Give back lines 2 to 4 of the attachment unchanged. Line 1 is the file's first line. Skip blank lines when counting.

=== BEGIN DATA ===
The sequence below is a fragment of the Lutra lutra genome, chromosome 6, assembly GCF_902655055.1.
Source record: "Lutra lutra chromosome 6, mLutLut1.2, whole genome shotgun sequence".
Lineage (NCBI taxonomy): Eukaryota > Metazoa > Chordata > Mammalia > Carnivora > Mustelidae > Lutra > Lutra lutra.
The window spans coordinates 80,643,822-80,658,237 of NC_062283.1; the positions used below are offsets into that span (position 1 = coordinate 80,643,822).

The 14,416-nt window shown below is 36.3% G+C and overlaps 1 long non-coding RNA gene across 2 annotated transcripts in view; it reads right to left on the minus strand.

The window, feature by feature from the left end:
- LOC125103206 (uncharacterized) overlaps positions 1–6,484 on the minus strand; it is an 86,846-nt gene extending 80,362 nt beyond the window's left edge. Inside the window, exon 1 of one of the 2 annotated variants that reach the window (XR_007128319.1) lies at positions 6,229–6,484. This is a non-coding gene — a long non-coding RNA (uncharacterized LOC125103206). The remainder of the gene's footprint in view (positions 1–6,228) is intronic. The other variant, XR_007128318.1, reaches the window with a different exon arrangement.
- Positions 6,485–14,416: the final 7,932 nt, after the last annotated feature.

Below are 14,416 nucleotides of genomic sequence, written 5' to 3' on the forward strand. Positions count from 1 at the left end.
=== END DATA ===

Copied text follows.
Source record: "Lutra lutra chromosome 6, mLutLut1.2, whole genome shotgun sequence".
Lineage (NCBI taxonomy): Eukaryota > Metazoa > Chordata > Mammalia > Carnivora > Mustelidae > Lutra > Lutra lutra.
The window spans coordinates 80,643,822-80,658,237 of NC_062283.1; the positions used below are offsets into that span (position 1 = coordinate 80,643,822).